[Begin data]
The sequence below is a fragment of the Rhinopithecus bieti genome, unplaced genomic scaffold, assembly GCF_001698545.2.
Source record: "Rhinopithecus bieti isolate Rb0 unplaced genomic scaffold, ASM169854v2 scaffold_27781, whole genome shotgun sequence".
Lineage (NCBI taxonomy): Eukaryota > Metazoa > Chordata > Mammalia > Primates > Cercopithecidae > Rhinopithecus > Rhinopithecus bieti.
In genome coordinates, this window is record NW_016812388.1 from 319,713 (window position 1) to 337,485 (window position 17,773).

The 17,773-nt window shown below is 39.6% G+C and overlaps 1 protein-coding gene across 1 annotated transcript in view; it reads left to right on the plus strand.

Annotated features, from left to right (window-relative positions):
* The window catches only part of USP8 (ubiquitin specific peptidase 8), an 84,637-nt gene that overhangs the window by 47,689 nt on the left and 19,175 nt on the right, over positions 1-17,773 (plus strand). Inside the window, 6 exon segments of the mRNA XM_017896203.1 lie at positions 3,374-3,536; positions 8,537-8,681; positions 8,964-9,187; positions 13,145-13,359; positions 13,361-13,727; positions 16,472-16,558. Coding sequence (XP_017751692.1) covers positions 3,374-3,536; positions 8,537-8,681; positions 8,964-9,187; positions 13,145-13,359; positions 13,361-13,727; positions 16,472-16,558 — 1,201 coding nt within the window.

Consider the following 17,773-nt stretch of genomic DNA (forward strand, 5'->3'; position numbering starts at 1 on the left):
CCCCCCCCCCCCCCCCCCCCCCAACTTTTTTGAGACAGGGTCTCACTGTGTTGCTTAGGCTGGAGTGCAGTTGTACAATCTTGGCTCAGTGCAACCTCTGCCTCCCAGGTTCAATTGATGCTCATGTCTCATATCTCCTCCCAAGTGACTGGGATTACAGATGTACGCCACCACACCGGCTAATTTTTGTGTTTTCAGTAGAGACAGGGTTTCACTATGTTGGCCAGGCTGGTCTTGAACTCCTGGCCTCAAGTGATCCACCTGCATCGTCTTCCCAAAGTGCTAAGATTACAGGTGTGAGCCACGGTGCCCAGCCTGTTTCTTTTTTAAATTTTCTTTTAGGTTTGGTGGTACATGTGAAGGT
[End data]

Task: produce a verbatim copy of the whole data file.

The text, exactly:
The sequence below is a fragment of the Rhinopithecus bieti genome, unplaced genomic scaffold, assembly GCF_001698545.2.
Source record: "Rhinopithecus bieti isolate Rb0 unplaced genomic scaffold, ASM169854v2 scaffold_27781, whole genome shotgun sequence".
Lineage (NCBI taxonomy): Eukaryota > Metazoa > Chordata > Mammalia > Primates > Cercopithecidae > Rhinopithecus > Rhinopithecus bieti.
In genome coordinates, this window is record NW_016812388.1 from 319,713 (window position 1) to 337,485 (window position 17,773).

The 17,773-nt window shown below is 39.6% G+C and overlaps 1 protein-coding gene across 1 annotated transcript in view; it reads left to right on the plus strand.

Annotated features, from left to right (window-relative positions):
* The window catches only part of USP8 (ubiquitin specific peptidase 8), an 84,637-nt gene that overhangs the window by 47,689 nt on the left and 19,175 nt on the right, over positions 1-17,773 (plus strand). Inside the window, 6 exon segments of the mRNA XM_017896203.1 lie at positions 3,374-3,536; positions 8,537-8,681; positions 8,964-9,187; positions 13,145-13,359; positions 13,361-13,727; positions 16,472-16,558. Coding sequence (XP_017751692.1) covers positions 3,374-3,536; positions 8,537-8,681; positions 8,964-9,187; positions 13,145-13,359; positions 13,361-13,727; positions 16,472-16,558 — 1,201 coding nt within the window.

Consider the following 17,773-nt stretch of genomic DNA (forward strand, 5'->3'; position numbering starts at 1 on the left):
CCCCCCCCCCCCCCCCCCCCCCAACTTTTTTGAGACAGGGTCTCACTGTGTTGCTTAGGCTGGAGTGCAGTTGTACAATCTTGGCTCAGTGCAACCTCTGCCTCCCAGGTTCAATTGATGCTCATGTCTCATATCTCCTCCCAAGTGACTGGGATTACAGATGTACGCCACCACACCGGCTAATTTTTGTGTTTTCAGTAGAGACAGGGTTTCACTATGTTGGCCAGGCTGGTCTTGAACTCCTGGCCTCAAGTGATCCACCTGCATCGTCTTCCCAAAGTGCTAAGATTACAGGTGTGAGCCACGGTGCCCAGCCTGTTTCTTTTTTAAATTTTCTTTTAGGTTTGGTGGTACATGTGAAGGT